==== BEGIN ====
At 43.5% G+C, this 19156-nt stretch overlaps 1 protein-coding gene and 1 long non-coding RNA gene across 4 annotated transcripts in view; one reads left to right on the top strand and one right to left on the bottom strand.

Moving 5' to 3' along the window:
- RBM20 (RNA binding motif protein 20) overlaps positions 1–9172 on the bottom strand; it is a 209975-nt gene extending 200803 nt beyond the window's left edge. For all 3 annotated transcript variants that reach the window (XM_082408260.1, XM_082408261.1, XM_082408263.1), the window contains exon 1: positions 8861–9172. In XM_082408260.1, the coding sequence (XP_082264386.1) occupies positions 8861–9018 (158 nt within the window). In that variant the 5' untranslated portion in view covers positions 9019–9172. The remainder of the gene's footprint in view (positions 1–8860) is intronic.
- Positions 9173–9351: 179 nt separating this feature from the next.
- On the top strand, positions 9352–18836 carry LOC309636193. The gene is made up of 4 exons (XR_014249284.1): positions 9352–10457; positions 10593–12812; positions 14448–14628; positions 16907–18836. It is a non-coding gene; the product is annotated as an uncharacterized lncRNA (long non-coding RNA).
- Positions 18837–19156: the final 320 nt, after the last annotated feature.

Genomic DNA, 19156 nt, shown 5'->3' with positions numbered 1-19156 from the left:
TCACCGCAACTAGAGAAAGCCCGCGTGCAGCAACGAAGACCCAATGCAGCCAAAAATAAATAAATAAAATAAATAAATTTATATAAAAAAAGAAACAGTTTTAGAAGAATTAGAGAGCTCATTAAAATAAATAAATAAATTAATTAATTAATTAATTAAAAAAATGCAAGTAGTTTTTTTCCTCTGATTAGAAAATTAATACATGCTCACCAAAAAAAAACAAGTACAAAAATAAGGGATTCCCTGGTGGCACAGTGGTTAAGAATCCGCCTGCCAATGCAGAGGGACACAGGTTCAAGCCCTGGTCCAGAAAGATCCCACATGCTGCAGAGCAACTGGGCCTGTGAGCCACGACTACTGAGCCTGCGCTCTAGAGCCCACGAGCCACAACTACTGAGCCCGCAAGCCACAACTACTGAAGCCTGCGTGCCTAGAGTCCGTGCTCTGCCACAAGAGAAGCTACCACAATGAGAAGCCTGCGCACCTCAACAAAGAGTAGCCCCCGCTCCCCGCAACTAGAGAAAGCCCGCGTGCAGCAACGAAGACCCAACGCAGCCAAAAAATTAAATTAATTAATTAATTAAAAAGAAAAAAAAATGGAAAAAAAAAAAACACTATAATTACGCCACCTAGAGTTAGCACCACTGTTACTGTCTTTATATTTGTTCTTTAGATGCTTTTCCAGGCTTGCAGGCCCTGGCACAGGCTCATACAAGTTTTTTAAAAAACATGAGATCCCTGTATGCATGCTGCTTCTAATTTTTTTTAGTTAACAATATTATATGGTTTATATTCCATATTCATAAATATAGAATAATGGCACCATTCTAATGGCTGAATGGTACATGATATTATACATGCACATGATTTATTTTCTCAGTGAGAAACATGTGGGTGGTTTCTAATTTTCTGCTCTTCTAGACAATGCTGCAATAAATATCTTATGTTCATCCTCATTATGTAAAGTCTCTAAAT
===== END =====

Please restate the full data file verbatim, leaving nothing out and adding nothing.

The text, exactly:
At 43.5% G+C, this 19156-nt stretch overlaps 1 protein-coding gene and 1 long non-coding RNA gene across 4 annotated transcripts in view; one reads left to right on the top strand and one right to left on the bottom strand.

Moving 5' to 3' along the window:
- RBM20 (RNA binding motif protein 20) overlaps positions 1–9172 on the bottom strand; it is a 209975-nt gene extending 200803 nt beyond the window's left edge. For all 3 annotated transcript variants that reach the window (XM_082408260.1, XM_082408261.1, XM_082408263.1), the window contains exon 1: positions 8861–9172. In XM_082408260.1, the coding sequence (XP_082264386.1) occupies positions 8861–9018 (158 nt within the window). In that variant the 5' untranslated portion in view covers positions 9019–9172. The remainder of the gene's footprint in view (positions 1–8860) is intronic.
- Positions 9173–9351: 179 nt separating this feature from the next.
- On the top strand, positions 9352–18836 carry LOC309636193. The gene is made up of 4 exons (XR_014249284.1): positions 9352–10457; positions 10593–12812; positions 14448–14628; positions 16907–18836. It is a non-coding gene; the product is annotated as an uncharacterized lncRNA (long non-coding RNA).
- Positions 18837–19156: the final 320 nt, after the last annotated feature.

Genomic DNA, 19156 nt, shown 5'->3' with positions numbered 1-19156 from the left:
TCACCGCAACTAGAGAAAGCCCGCGTGCAGCAACGAAGACCCAATGCAGCCAAAAATAAATAAATAAAATAAATAAATTTATATAAAAAAAGAAACAGTTTTAGAAGAATTAGAGAGCTCATTAAAATAAATAAATAAATTAATTAATTAATTAATTAAAAAAATGCAAGTAGTTTTTTTCCTCTGATTAGAAAATTAATACATGCTCACCAAAAAAAAACAAGTACAAAAATAAGGGATTCCCTGGTGGCACAGTGGTTAAGAATCCGCCTGCCAATGCAGAGGGACACAGGTTCAAGCCCTGGTCCAGAAAGATCCCACATGCTGCAGAGCAACTGGGCCTGTGAGCCACGACTACTGAGCCTGCGCTCTAGAGCCCACGAGCCACAACTACTGAGCCCGCAAGCCACAACTACTGAAGCCTGCGTGCCTAGAGTCCGTGCTCTGCCACAAGAGAAGCTACCACAATGAGAAGCCTGCGCACCTCAACAAAGAGTAGCCCCCGCTCCCCGCAACTAGAGAAAGCCCGCGTGCAGCAACGAAGACCCAACGCAGCCAAAAAATTAAATTAATTAATTAATTAAAAAGAAAAAAAAATGGAAAAAAAAAAAACACTATAATTACGCCACCTAGAGTTAGCACCACTGTTACTGTCTTTATATTTGTTCTTTAGATGCTTTTCCAGGCTTGCAGGCCCTGGCACAGGCTCATACAAGTTTTTTAAAAAACATGAGATCCCTGTATGCATGCTGCTTCTAATTTTTTTTAGTTAACAATATTATATGGTTTATATTCCATATTCATAAATATAGAATAATGGCACCATTCTAATGGCTGAATGGTACATGATATTATACATGCACATGATTTATTTTCTCAGTGAGAAACATGTGGGTGGTTTCTAATTTTCTGCTCTTCTAGACAATGCTGCAATAAATATCTTATGTTCATCCTCATTATGTAAAGTCTCTAAAT